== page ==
What's a term for a poem with the following qualities?

A poem that Has rhyme Does not follow a rhythm I know that if it has both, it's a lyric. I know if it has neither it's a free verse. And I know if it has no rhyme, but has rhythm it's a blank ...
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107 views

Some residual effects of the Great Vowel Shift

Here's the complete text of a poem by Rudyard Kipling (from "Just So Stories"): The Camel's hump is an ugly lump Which well you may see at the Zoo; But uglier yet is the hump we get From ...
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50 views

Please explain the tenses in the second line

It's a pretty famous poem from Kipling's "Just So Stories." It begins thus: I KEEP six honest serving-men (They taught me all I knew); Their names are What and Why and When And How and Where and ...
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71 views

A Vowel Shift Question

Two lines from Byron's Don Juan: 'T is said that Donna Julia's grandmamma Produced her Don more heirs at love than law. This is the coda to an octave, the finalizing couplet, and it's ...
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50 views

“Were” rather than “would have been”: when did that change?

Please read the following stanza from Byron's "Don Juan": Amongst her numerous acquaintance, all Selected for discretion and devotion, There was the Donna Julia, whom to call Pretty ...
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37 views

Is there a specific word that means, “a quote from a poem?”

I was wondering if there is a simpler way to say, "a quote from a poem." I thought about the word excerpt, but that seems to apply to a bigger chunk of writing. Whereas in this instance, I am ...
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49 views

Poetic License and the Throes of Translating Poetry [closed]

Is poetry in translation worthless? Or not? I don't know. Never mind that for now. I've just read a novella in verse translated into English by someone known for his lapses and Germanisms, but a ...
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90 views

Shakespeare's Scansion: the Sequel

Okay, so we seem to have established (with lots of great and generous help from StoneyB and Peter Shor) that: where it came to certain diphthongs, Shakespeare either elided syllables that didn't ...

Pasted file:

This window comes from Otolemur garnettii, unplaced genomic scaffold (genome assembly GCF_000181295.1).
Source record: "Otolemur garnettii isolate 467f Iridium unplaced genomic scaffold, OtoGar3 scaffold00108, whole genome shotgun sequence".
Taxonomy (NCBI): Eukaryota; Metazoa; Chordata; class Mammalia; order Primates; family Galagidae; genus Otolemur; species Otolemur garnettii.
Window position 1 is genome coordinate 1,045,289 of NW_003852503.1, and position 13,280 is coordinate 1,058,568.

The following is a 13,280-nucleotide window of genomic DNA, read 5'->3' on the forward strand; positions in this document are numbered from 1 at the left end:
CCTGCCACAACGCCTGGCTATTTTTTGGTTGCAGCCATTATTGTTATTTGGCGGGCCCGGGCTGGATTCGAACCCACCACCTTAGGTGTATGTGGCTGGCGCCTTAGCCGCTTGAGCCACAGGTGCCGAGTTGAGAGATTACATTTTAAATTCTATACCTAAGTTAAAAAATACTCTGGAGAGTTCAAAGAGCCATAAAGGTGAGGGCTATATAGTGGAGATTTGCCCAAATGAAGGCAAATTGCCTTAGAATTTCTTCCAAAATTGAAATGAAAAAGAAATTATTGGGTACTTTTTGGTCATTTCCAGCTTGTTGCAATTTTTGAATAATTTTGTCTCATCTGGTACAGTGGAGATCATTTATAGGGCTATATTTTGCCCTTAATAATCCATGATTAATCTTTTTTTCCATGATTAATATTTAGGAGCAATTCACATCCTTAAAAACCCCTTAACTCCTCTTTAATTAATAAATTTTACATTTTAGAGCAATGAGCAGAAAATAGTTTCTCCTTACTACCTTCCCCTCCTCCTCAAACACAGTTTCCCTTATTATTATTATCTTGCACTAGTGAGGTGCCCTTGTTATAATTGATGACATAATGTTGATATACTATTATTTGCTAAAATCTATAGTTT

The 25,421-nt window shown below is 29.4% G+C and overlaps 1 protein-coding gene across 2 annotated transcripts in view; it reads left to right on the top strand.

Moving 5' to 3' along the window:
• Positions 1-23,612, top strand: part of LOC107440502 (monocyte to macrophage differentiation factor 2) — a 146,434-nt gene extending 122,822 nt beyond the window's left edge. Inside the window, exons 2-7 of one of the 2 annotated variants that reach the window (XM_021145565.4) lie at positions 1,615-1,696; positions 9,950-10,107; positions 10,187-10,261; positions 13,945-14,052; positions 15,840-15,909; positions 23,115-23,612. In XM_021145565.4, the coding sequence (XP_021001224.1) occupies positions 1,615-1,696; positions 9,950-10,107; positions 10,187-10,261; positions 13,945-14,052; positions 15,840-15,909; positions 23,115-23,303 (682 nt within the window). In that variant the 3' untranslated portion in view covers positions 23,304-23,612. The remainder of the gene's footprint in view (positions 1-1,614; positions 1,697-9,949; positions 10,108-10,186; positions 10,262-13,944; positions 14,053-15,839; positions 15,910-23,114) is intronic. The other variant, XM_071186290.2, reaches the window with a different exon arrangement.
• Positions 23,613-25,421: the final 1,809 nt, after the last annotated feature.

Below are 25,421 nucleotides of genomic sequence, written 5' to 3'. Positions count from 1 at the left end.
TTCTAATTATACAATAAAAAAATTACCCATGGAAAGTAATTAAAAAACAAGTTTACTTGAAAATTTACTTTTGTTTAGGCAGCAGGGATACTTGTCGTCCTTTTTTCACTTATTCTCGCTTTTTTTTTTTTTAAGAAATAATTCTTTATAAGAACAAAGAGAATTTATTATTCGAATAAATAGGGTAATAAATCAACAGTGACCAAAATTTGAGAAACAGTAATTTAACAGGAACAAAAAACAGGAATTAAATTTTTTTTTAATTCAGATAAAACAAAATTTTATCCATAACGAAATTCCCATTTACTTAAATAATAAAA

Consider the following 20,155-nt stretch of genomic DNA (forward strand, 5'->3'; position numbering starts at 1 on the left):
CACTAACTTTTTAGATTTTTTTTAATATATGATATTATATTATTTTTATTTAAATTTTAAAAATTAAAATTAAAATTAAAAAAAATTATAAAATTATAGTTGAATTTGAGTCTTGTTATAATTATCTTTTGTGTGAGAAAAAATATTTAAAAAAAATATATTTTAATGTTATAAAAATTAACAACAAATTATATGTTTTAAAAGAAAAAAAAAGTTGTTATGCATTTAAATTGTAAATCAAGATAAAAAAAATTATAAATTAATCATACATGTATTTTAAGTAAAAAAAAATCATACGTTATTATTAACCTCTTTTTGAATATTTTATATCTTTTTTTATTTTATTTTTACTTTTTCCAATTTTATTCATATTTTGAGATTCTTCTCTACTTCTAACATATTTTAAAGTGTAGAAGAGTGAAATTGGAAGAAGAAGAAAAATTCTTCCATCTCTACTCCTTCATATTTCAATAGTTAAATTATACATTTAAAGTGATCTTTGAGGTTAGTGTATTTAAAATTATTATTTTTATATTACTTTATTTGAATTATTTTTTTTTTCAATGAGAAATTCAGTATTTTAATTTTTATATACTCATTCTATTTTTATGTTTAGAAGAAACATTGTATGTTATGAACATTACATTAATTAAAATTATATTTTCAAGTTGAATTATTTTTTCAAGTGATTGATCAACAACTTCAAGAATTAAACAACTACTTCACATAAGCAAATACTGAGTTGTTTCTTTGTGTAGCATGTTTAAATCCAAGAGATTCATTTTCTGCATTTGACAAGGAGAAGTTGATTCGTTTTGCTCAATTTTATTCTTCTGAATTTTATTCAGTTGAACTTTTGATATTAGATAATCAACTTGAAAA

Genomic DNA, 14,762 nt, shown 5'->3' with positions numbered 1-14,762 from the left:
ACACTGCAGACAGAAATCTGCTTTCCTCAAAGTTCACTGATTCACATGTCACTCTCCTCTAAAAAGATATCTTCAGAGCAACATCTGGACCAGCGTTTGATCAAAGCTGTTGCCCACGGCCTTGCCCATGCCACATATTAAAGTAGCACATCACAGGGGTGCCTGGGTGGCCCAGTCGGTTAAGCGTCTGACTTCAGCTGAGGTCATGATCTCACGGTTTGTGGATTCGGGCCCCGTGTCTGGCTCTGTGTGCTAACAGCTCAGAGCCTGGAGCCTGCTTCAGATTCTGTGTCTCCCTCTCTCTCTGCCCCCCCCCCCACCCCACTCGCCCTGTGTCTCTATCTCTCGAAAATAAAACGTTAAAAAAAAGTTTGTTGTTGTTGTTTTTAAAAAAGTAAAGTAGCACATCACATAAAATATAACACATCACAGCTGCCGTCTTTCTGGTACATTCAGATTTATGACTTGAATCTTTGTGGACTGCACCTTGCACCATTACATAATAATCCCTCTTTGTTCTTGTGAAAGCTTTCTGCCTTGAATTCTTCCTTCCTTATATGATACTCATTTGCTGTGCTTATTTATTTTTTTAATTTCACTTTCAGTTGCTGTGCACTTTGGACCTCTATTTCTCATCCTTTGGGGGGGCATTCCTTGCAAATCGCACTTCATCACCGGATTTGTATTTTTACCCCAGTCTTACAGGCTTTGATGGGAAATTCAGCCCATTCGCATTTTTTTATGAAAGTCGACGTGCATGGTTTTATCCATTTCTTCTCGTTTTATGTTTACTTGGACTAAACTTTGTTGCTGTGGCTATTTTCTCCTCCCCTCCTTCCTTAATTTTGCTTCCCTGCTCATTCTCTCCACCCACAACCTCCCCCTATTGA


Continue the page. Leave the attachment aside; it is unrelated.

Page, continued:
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120 views

Why “chickentown” in Clarke's “Evidently Chickentown” [closed]

Evidently Chickentown (warning NSFW language) by John Cooper Clarke. I gather the overall meaning of the poem is, to quote after wiki, to convey a sense of futility and exasperation [through the use ...
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28 views

Armor glistening like glass in Chapman's Homer

I am trying to recover a lovely phrase that I only dimly remember. I think that it's in Chapman's Homer. I think that it's a simile: someone's armor or shield (perhaps Agamemnon's) "glistens like ...
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42 views

What type of prose poetry is this?

When I use the first line as a metaphor/imagery and the second line as its literal translation, as in this oversimplified example: She is my coffeehouse She restores my energy or even ...
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3answers
153 views

“Do not seek to follow in the footsteps of the wise…”

There is an often quoted poem by a famous Japanese poet Matsuo Bashō which is translated to English in either of two ways: Do not seek to follow in the footsteps of the wise; seek what they ...
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61 views

Kiplings’s Mandalay :: ten-year soldier [closed]

There in Mandalay by Kipling, the following stanza is presented: An’ I’m learnin’ ’ere in London what the ten-year soldier tells: “If you’ve ’eard the East a-callin’, you won’t never ’eed naught ...